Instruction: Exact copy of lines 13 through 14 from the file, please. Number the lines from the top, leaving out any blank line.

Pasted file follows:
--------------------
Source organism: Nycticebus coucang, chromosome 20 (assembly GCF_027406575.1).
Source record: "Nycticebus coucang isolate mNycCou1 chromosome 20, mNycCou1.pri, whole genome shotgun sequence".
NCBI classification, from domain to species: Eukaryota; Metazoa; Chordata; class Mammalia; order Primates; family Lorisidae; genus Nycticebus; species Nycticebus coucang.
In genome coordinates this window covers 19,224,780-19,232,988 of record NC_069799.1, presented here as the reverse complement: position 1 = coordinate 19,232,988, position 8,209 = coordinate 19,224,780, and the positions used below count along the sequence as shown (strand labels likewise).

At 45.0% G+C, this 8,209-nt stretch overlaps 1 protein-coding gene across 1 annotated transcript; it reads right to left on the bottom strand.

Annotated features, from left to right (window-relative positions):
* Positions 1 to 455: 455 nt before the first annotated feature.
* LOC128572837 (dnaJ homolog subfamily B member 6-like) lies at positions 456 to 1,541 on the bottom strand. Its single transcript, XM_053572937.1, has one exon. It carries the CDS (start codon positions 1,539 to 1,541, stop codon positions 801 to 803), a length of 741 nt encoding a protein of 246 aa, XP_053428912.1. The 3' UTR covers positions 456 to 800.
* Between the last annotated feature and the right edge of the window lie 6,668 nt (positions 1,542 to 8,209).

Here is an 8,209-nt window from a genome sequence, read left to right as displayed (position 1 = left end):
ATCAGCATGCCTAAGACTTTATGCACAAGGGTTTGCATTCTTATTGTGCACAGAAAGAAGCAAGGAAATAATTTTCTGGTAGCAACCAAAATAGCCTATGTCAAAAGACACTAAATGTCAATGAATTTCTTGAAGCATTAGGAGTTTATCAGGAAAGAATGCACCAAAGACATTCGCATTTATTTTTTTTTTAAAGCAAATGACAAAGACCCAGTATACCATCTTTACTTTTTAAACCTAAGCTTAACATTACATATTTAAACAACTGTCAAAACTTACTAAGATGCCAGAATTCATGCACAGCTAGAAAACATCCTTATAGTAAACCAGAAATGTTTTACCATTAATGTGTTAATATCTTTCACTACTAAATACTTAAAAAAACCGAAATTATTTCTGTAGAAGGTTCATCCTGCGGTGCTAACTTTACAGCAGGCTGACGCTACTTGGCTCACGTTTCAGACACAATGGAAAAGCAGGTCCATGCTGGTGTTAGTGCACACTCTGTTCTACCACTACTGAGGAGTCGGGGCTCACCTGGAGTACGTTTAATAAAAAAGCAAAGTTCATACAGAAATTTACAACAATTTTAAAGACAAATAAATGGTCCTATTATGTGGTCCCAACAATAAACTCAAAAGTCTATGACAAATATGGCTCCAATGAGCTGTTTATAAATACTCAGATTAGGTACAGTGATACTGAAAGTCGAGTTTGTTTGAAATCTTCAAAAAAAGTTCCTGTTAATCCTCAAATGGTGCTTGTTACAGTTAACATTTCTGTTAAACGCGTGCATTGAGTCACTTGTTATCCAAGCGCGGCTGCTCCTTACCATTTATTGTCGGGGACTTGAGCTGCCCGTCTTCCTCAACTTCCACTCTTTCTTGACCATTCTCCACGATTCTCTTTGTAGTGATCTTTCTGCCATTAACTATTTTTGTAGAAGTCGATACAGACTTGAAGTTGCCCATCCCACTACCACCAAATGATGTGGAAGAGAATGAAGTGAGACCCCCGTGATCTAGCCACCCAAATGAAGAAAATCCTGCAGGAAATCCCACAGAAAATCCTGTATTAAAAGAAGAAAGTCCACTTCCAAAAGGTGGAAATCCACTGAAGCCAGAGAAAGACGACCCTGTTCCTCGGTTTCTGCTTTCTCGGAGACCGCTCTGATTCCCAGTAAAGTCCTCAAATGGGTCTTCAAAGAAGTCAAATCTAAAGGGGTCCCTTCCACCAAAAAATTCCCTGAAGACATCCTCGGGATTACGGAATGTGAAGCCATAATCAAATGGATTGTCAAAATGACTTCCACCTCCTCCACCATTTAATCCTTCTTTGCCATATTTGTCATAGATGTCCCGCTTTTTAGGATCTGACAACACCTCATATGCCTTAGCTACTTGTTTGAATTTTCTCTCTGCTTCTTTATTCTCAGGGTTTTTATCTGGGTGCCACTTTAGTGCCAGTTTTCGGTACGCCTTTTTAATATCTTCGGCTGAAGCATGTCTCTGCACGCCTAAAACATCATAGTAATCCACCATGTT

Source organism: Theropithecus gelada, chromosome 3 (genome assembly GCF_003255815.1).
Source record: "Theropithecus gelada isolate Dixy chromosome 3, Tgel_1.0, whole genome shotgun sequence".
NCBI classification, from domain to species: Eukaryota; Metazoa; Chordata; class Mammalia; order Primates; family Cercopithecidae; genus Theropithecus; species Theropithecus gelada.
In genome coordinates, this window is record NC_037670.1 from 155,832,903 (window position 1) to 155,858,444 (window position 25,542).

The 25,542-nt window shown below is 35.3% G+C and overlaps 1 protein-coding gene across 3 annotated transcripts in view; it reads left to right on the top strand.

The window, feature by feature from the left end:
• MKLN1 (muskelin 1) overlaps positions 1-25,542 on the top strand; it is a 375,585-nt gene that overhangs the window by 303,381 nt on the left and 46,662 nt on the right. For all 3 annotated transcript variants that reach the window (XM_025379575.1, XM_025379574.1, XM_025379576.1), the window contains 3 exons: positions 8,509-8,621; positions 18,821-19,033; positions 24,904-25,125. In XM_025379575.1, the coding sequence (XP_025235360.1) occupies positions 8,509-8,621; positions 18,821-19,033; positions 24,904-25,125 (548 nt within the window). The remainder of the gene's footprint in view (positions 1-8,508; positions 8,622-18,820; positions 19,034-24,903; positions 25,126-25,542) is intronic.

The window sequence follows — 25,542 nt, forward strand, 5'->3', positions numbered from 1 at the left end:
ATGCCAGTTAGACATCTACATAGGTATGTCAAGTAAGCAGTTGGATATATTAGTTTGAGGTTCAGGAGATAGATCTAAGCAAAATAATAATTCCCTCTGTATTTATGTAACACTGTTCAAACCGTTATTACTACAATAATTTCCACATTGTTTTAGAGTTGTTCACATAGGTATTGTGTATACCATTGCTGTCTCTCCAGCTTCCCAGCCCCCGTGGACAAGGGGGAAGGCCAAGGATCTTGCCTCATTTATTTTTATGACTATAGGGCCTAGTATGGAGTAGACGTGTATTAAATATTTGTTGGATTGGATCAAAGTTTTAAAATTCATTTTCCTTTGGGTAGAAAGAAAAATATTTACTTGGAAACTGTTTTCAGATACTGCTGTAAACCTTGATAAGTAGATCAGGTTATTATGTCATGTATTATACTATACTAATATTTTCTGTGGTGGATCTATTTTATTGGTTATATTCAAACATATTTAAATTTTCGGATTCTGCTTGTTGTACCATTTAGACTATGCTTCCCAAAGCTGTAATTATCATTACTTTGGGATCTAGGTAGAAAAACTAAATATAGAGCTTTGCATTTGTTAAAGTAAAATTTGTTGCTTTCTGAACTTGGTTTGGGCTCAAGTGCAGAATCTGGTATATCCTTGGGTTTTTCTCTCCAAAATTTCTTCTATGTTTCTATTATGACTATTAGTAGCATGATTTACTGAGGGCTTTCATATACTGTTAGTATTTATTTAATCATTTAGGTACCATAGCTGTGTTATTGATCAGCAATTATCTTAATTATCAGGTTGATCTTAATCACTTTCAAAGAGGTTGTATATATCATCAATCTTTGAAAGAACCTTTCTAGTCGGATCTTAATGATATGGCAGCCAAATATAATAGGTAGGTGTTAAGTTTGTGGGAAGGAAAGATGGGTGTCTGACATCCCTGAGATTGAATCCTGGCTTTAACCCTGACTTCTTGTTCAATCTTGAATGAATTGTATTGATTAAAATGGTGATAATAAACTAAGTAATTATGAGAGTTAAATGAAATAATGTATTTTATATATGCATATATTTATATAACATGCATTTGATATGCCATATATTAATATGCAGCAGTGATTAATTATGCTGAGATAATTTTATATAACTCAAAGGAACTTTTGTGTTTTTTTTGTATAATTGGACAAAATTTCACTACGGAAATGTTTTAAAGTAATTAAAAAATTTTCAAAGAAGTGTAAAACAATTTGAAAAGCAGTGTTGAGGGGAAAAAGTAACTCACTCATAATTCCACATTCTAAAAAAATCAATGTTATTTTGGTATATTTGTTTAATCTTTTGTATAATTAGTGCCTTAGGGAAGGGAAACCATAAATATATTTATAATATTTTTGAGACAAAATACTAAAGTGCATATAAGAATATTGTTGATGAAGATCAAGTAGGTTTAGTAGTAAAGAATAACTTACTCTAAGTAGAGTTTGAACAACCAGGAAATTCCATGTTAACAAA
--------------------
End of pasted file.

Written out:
Source record: "Theropithecus gelada isolate Dixy chromosome 3, Tgel_1.0, whole genome shotgun sequence".
NCBI classification, from domain to species: Eukaryota; Metazoa; Chordata; class Mammalia; order Primates; family Cercopithecidae; genus Theropithecus; species Theropithecus gelada.